Analysis of 2016 Federal Budget
Prime Minister Trudeau’s First Budget Grows Age Gap in Federal Spending: More Hope for Older Middle Class than Younger Middle Class
If you listen only to the spin, you might think that the 2016 federal budget represents a momentous injection of funding into younger middle class families – especially through the new Canada Child Benefit.
But at Generation Squeeze, we decode the budget to cut through the noise to study the budget details. It turns out that spending on the Canada Child Benefit is by no means the biggest spending increase. It’s not even the second biggest.
As a result, not only did Prime Minister Trudeau inherit a government that spends five times more per retiree than per person under age 45, his first budget grows this age gap.
The Liberal government will spend over $21,000 per person age 65+; over $7,300 per person age 45 to 64; and around $4,550 per person under age 45.
This age gap reflects that the Prime Minister’s biggest investment over his first term will be an $11.3 billion annual increase to Old Age Security as of 2019/20. This increase will dwarf new investments in housing, education, child care, etc. on which Canada’s younger generations rely.
The second largest annual increase in the 2016 budget is for medical care. It is scheduled to grow by $6.2 billion by 2019/20. Nearly 50 per cent of medical care spending goes to the 15 per cent of the population age 65+.
It's important for government budgets to protect the medical care and retirement income security that our aging parents and grandparents deserve. But it's also important for governments to adapt policy for younger Canadians, because we are squeezed by an array of challenges that didn’t exist a generation ago.
Young adults typically earn thousands less today for full time work than in 1976. They earn less even though they are twice as likely to have postsecondary, and must pay housing prices that are up hundreds of thousands.
Prime Minister Trudeau didn’t address these challenges with the same urgency he adapts for retirees.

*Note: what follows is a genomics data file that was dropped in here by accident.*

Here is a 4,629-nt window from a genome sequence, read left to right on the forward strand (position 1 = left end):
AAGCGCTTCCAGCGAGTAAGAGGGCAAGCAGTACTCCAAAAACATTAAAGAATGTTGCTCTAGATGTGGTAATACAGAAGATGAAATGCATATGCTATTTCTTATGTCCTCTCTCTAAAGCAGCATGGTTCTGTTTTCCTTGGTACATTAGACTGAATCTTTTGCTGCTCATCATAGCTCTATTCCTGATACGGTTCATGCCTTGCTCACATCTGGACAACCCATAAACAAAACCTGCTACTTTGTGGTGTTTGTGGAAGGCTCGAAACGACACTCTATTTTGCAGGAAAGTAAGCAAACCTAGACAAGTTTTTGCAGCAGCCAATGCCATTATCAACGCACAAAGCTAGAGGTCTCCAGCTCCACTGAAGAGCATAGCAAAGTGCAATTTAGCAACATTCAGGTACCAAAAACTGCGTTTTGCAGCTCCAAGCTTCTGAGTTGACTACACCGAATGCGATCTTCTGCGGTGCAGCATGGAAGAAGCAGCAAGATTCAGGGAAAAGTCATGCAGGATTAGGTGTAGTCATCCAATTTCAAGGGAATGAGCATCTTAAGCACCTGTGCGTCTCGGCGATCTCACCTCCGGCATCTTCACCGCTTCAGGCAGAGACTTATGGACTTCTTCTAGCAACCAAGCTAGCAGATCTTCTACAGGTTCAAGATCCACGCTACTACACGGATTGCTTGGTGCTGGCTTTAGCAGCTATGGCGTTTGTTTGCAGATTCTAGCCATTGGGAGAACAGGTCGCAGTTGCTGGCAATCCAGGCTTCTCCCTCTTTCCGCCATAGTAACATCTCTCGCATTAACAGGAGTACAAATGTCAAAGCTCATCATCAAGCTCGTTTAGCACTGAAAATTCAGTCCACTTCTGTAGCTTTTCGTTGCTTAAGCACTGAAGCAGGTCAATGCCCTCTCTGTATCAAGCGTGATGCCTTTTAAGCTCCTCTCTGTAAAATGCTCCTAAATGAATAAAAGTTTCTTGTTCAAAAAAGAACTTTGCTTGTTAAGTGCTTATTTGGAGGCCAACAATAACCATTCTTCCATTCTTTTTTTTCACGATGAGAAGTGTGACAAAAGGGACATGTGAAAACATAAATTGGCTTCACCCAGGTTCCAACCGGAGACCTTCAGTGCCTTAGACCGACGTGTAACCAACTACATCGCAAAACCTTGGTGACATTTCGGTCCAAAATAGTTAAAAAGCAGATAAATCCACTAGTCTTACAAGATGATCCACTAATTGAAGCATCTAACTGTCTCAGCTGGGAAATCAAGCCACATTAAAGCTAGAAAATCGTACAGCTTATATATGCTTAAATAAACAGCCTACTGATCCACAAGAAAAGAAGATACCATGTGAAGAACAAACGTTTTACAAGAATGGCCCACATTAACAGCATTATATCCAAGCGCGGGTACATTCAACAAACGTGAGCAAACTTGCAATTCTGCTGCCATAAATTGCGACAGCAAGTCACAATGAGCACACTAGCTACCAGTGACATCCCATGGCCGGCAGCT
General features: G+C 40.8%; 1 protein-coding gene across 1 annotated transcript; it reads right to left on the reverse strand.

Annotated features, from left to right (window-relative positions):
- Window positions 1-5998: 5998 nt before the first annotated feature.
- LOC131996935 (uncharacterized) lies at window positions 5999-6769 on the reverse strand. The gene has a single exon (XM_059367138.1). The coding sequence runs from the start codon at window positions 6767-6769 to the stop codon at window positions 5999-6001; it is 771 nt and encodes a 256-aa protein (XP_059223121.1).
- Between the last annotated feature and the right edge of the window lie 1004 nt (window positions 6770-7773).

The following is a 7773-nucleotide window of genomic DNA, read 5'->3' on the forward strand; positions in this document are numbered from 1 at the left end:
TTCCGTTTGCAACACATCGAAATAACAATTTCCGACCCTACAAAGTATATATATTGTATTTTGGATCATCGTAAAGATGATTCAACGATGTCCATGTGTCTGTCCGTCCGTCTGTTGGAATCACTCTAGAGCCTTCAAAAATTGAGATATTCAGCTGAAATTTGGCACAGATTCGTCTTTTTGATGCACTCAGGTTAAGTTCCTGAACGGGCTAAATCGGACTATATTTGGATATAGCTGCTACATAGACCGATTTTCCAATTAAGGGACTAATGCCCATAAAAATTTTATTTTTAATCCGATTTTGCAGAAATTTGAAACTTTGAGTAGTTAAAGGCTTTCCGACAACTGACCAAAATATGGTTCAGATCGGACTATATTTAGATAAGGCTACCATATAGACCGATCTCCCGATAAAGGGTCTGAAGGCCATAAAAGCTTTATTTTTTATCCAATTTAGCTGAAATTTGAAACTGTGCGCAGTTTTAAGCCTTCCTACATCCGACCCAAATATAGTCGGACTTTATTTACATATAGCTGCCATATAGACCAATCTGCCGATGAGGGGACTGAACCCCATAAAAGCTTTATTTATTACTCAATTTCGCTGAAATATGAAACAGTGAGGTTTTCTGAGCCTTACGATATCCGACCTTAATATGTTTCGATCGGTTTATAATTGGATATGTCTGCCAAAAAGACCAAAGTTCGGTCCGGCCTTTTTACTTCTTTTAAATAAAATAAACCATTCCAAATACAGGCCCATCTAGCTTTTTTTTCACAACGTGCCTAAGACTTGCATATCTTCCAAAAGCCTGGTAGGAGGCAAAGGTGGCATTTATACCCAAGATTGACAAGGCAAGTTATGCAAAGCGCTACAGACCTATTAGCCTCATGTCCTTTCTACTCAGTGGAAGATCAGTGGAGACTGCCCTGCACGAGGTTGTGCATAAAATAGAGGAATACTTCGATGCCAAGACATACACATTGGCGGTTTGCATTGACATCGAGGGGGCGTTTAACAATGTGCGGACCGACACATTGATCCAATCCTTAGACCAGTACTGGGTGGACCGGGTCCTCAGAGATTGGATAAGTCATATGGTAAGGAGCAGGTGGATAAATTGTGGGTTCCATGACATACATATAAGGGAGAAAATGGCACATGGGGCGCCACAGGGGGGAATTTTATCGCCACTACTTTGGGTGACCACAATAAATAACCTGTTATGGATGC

Spending on Employment Insurance will rise by $2.1 billion by 2019/20 – less than 1/5 of the increase budgeted for Old Age Security. Additional spending on youth employment strategies amount to rounding errors in the budget.
Important investments in children, primarily the new Canada Child Benefit represent a $4 billion increase. But these are still small by comparison with Old Age Security and Medical Care.
There is very little new spending for postsecondary. An injection of less than $1 billion for student grants and loans is being paid by eliminating less effective tax breaks for postsecondary expenses.
Investments in housing will rise by approximately $1.15 billion – with large portions going to address acute housing challenges among Indigenous Canadians and seniors. The new spending on housing is welcome, but still only ten per cent of the Old Age Security Budget.
There is no new investment in child care services in 2016, and little for these services or parental leave in the years thereafter. This raises questions about the Prime Minister’s commitment to gender equality, because these policies are a primary driver of the gender earnings gap and glass ceiling experienced by Canadian women.
The Prime Minister may not yet know his government is slower to adapt for younger Canada than for the aging population because the federal government does not report how spending breaks down by age.
For now, Generation Squeeze is filling in this gap. But it is time for Ottawa to include the age distribution of government spending in its annual budget. Otherwise, parliamentarians cannot assess whether the government is finding the right balance between investing in young and old, and between investing earlier in each citizen’s life compared to later.
From a generational standpoint, the most promising news in 2016 is the momentum to price carbon. Failure by previous federal governments to do so has saddled younger Canadians with significant environmental debts that compromise our health and opportunities. The PM will meet again with the Premiers later this year to pursue this commitment.
Pricing pollution can generate government revenue. Such opportunities are important, especially since Mr. Trudeau’s tax increases on income above $200,000 are insufficient to cover his tax cuts on income between $44,000 and $89,000.
As his team struggles to balance the books, the PM should consider Generation Squeeze’s recommendation to tax housing wealth in new ways to cool housing markets so home prices remain in reach for younger Canadians.
Mr. Trudeau should also continue to review outdated tax expenditures, because there remain billions to be reallocated to policies that can build a Better Generational Deal.
As the Prime Minister likes to say, “Better is Always Possible.” So it is with his 2016 budget. We should protect medical care and retirement income security for our parents and grandparents. But we must also adapt as urgently to the time, money, service and environmental squeeze facing younger Canadians.
Hopefully, we can encourage Canada's new government to strike a better balance in their second budget, next year.